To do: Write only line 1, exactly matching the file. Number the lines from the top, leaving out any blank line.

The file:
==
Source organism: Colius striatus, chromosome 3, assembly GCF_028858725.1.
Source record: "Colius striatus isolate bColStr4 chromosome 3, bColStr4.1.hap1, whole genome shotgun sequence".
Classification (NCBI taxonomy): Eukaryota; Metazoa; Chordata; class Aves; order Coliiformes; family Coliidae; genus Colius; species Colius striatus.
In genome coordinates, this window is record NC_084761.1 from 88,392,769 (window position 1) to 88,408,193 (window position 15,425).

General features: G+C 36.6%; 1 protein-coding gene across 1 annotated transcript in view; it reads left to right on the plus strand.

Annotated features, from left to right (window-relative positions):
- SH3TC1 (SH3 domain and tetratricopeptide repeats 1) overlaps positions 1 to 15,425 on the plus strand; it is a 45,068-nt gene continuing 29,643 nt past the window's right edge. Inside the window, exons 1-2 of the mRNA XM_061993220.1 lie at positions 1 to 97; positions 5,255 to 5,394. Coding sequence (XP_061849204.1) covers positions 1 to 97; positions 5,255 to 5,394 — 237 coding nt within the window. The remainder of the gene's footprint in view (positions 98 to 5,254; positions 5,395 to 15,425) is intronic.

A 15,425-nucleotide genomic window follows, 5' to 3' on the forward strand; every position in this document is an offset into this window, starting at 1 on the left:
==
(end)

Source organism: Colius striatus, chromosome 3, assembly GCF_028858725.1.